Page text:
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I like being able to preserve the identity of historical female nudes, but at the same time, I find it very gratifying to transform them into inspiring modern icons who are strong and assertive.

You were recently contracted to give the interior of a historical building in Seattle, Washington your distinctive Voglio Bene touch. Your project – which is expected to last for four years – seems to be quite hush-hush. Are you allowed to disclose any details?

The history of the building – which is pretty fascinating – fits perfectly with my visual aesthetic style. My friend Christian Collot, who is a very talented decorator who works on majestic sets, recommended me for this project, which will be my biggest to date. When the owner of the building saw my art, a contract was drawn up immediately. I hope to be able to tell you more about it soon, but in the meantime, I will be in America soon (my first time!), which is very exciting.

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Has the success of your Voglio Bene brand taken you by surprise, or is it the result of working every waking moment? Are any other amazing projects in the works for you?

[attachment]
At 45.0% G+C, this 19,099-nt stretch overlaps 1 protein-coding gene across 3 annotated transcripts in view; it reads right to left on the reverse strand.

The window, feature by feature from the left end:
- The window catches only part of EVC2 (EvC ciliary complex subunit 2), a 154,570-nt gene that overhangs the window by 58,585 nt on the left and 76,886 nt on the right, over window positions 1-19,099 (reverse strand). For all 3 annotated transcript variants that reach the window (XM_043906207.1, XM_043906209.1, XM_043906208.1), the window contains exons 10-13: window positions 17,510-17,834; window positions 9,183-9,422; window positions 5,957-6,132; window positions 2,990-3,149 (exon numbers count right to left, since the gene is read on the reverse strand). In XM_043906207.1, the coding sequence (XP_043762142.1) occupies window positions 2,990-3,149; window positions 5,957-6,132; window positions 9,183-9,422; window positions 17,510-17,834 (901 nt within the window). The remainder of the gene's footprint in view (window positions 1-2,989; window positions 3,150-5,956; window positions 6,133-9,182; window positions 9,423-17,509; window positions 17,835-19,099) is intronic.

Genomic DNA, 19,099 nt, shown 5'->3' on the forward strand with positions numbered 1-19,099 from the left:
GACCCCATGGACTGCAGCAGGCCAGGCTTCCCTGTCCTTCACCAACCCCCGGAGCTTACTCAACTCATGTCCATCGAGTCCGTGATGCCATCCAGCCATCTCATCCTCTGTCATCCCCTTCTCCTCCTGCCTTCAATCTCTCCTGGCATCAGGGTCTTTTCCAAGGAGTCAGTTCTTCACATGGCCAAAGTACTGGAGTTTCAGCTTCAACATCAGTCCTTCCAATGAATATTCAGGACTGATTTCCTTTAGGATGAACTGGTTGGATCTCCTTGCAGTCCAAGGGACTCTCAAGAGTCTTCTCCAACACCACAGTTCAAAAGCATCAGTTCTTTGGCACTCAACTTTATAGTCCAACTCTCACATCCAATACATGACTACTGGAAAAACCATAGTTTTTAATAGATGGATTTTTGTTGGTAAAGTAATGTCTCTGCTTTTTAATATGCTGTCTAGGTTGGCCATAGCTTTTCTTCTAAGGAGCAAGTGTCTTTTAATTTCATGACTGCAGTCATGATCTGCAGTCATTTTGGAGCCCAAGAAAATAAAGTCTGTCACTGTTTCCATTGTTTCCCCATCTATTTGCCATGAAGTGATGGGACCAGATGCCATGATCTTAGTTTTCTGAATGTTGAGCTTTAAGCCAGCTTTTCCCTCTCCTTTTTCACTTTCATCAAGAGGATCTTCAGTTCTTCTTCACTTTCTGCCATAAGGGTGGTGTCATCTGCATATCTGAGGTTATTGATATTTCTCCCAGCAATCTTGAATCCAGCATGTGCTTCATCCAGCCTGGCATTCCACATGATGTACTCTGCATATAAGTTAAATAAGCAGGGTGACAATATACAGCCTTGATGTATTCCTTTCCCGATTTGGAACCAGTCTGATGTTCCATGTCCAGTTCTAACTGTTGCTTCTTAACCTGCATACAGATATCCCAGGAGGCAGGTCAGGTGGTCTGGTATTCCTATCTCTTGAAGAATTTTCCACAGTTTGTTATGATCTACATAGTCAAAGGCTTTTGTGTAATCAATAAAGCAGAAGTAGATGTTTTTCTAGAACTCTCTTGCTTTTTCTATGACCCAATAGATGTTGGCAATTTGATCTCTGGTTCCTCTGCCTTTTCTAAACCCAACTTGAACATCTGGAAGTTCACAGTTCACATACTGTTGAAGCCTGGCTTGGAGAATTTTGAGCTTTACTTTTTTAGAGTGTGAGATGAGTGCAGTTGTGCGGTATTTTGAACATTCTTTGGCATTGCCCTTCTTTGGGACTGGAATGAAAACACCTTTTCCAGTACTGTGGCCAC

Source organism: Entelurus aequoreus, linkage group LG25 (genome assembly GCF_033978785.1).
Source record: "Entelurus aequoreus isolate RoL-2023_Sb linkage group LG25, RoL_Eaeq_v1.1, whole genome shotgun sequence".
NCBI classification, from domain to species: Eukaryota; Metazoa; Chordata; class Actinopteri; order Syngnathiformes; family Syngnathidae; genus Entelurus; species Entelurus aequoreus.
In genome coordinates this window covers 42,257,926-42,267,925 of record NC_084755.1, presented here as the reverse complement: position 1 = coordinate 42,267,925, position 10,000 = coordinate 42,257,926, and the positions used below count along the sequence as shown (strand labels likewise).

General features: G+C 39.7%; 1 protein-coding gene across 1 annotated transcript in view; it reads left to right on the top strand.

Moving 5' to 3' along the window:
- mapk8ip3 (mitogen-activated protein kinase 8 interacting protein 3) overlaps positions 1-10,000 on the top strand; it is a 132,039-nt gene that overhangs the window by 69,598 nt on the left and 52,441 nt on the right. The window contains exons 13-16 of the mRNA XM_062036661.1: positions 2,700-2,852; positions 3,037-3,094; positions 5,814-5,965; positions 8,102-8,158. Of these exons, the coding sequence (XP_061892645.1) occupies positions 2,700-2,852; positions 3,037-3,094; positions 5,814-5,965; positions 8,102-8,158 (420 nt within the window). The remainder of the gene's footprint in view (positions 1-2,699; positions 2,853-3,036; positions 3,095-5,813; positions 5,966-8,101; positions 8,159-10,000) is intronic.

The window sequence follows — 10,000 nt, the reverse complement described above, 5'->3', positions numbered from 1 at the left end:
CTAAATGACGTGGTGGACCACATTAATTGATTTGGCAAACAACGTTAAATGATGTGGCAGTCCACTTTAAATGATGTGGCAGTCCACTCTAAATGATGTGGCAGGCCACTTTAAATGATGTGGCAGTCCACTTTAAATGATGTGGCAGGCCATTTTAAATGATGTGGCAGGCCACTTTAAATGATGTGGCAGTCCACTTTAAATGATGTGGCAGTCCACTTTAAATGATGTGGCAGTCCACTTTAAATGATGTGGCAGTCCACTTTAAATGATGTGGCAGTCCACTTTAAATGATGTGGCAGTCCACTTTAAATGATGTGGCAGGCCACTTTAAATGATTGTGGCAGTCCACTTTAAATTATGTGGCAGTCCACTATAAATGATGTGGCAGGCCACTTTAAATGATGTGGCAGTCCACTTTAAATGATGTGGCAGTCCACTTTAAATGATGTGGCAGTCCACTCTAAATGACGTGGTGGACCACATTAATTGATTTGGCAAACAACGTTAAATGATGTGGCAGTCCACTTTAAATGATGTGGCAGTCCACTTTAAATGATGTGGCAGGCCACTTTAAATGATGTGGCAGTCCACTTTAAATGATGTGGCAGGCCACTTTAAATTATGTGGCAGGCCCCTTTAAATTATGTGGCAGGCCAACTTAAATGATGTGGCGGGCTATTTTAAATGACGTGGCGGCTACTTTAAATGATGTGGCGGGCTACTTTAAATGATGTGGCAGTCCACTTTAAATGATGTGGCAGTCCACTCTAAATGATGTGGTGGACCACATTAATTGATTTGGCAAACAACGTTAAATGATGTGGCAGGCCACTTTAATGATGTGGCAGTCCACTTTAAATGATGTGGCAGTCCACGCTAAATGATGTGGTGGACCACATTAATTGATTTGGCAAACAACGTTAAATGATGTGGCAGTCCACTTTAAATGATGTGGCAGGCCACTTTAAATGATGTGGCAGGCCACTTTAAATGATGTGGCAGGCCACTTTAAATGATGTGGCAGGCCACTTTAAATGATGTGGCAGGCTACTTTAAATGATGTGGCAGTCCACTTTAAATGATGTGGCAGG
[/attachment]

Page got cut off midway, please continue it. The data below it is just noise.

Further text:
I knew the brand would be successful, but of course it requires a great deal of focus and energy. I work all the time, and sometimes in the evenings, as well. Fortunately, now it seems as though projects are falling from the sky – I even signed a publishing contract that will happen at the 2022. At this point, I genuinely feel happy and free.

It seems as though the act of creating is a spiritual experience for you. In your list of artistic priorities, is that just as important as sharing the result of your creative efforts with the world?

The creative process is simply vital for me. Producing things makes me feel good and through my art, I believe that I can transmit positive energy to others. Every new work of art that I create and every product that I develop fills me the kind of joy that a child would experience on Christmas day. I hope one day to write a book on personal development because my journey has been very complicated, but perseverance pays off. It’s very important that I share ideas that can motivate others to follow their dreams.

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About Author

Longtime eco-journalist, art wordsmith and creativity connoisseur. Anything that hovers in the right-brained spectrum or is born out of unbridled imagination elevates my spirit. I probably revere mother nature's ever-changing shazaamy brush strokes more than the average humanoid. Technicolor art supplies make me weak in the knees, as do wet-nosed luvvies.